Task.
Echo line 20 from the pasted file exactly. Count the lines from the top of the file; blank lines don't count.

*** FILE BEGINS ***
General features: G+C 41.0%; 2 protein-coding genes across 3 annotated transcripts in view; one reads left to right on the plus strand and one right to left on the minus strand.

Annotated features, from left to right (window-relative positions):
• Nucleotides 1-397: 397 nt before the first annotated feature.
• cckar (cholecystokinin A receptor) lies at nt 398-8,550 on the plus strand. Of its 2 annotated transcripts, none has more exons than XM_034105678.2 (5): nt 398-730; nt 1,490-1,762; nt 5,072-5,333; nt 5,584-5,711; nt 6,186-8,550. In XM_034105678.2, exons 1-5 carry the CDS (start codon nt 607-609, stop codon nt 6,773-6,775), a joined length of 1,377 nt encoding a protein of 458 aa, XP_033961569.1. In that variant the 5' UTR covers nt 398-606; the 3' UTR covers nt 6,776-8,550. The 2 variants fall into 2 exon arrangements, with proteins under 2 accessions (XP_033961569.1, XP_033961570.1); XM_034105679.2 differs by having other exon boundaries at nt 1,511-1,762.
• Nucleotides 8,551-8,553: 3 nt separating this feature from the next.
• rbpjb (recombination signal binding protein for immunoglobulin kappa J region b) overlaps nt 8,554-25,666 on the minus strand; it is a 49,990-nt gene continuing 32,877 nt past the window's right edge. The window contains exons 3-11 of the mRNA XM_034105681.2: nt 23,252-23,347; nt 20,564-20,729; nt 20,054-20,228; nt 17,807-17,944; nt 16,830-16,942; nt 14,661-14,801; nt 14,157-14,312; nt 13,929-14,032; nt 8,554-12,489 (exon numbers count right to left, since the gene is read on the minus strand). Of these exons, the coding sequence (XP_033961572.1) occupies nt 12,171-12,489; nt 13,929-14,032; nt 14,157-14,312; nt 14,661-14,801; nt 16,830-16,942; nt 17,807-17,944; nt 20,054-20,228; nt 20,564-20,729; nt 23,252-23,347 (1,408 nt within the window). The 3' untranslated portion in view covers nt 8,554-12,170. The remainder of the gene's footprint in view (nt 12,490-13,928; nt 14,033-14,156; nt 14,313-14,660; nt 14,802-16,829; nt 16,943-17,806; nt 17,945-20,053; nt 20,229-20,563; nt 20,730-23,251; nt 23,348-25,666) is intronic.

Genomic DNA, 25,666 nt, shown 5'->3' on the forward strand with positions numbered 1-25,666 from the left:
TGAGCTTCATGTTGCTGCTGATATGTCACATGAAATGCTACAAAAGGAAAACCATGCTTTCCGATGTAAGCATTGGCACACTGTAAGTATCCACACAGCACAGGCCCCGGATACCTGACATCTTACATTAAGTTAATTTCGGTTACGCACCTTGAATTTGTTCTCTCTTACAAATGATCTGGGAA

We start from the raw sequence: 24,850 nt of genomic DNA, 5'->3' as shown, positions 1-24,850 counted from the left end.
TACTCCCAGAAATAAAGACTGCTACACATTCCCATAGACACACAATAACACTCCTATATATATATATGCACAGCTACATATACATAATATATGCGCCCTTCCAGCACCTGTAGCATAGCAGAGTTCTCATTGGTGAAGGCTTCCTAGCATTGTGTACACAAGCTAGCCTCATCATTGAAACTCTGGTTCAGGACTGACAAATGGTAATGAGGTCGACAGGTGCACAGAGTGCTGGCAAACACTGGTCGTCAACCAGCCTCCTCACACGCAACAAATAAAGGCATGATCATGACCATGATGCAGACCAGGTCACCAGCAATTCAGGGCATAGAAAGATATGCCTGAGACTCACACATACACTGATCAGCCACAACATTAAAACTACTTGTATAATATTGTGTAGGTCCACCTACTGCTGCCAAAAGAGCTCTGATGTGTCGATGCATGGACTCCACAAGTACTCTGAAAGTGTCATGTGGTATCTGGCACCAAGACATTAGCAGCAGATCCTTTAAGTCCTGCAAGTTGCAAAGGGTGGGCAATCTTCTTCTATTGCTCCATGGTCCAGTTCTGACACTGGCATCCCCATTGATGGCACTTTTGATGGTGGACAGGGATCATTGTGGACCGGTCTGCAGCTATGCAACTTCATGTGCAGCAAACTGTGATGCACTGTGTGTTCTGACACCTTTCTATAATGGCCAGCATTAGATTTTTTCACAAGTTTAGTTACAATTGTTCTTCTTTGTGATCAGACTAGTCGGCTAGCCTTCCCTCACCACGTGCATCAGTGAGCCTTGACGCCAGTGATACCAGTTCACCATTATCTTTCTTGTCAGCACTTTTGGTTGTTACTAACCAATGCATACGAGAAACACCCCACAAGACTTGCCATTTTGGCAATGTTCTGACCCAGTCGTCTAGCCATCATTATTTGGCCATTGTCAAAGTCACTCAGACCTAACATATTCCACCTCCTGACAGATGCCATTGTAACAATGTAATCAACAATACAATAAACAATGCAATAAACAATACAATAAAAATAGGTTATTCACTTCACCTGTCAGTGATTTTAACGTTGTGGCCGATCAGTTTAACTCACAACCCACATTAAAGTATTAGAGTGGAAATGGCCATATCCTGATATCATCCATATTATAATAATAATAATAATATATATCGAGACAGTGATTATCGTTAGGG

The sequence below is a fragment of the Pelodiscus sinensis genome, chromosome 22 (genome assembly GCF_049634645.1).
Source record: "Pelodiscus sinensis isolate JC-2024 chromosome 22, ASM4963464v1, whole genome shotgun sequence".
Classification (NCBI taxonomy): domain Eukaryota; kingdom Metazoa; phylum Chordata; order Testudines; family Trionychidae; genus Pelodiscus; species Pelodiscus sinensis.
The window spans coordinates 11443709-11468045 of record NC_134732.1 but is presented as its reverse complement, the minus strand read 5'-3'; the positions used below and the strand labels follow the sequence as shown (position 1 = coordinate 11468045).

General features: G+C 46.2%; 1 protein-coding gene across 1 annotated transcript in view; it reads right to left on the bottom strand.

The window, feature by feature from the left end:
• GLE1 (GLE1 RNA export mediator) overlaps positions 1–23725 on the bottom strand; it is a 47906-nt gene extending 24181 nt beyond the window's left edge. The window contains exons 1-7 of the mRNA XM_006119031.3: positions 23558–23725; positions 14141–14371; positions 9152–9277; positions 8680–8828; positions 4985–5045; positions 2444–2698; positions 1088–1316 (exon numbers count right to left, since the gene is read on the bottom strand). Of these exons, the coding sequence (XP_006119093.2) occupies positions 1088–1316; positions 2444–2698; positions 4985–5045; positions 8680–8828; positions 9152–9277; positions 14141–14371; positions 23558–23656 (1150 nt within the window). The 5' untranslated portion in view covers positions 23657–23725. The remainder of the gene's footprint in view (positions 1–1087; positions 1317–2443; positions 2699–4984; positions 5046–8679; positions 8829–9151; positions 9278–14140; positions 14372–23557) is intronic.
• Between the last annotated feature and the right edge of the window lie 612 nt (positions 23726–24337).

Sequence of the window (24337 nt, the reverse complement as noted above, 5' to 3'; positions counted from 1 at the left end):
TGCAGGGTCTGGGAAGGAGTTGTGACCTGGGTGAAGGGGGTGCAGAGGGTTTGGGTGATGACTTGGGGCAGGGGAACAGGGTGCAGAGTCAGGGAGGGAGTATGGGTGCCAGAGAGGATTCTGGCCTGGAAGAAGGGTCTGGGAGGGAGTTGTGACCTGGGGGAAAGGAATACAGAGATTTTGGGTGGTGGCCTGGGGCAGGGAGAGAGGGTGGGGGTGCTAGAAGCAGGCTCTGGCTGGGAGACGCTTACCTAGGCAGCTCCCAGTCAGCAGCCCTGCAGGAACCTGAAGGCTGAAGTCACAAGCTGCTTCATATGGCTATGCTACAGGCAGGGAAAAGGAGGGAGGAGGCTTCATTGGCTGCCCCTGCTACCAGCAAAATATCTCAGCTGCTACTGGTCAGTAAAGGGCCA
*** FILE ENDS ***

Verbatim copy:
TGCAGGGTCTGGGAAGGAGTTGTGACCTGGGTGAAGGGGGTGCAGAGGGTTTGGGTGATGACTTGGGGCAGGGGAACAGGGTGCAGAGTCAGGGAGGGAGTATGGGTGCCAGAGAGGATTCTGGCCTGGAAGAAGGGTCTGGGAGGGAGTTGTGACCTGGGGGAAAGGAATACAGAGATTTTGGGTGGTGGCCTGGGGCAGGGAGAGAGGGTGGGGGTGCTAGAAGCAGGCTCTGGCTGGGAGACGCTTACCTAGGCAGCTCCCAGTCAGCAGCCCTGCAGGAACCTGAAGGCTGAAGTCACAAGCTGCTTCATATGGCTATGCTACAGGCAGGGAAAAGGAGGGAGGAGGCTTCATTGGCTGCCCCTGCTACCAGCAAAATATCTCAGCTGCTACTGGTCAGTAAAGGGCCA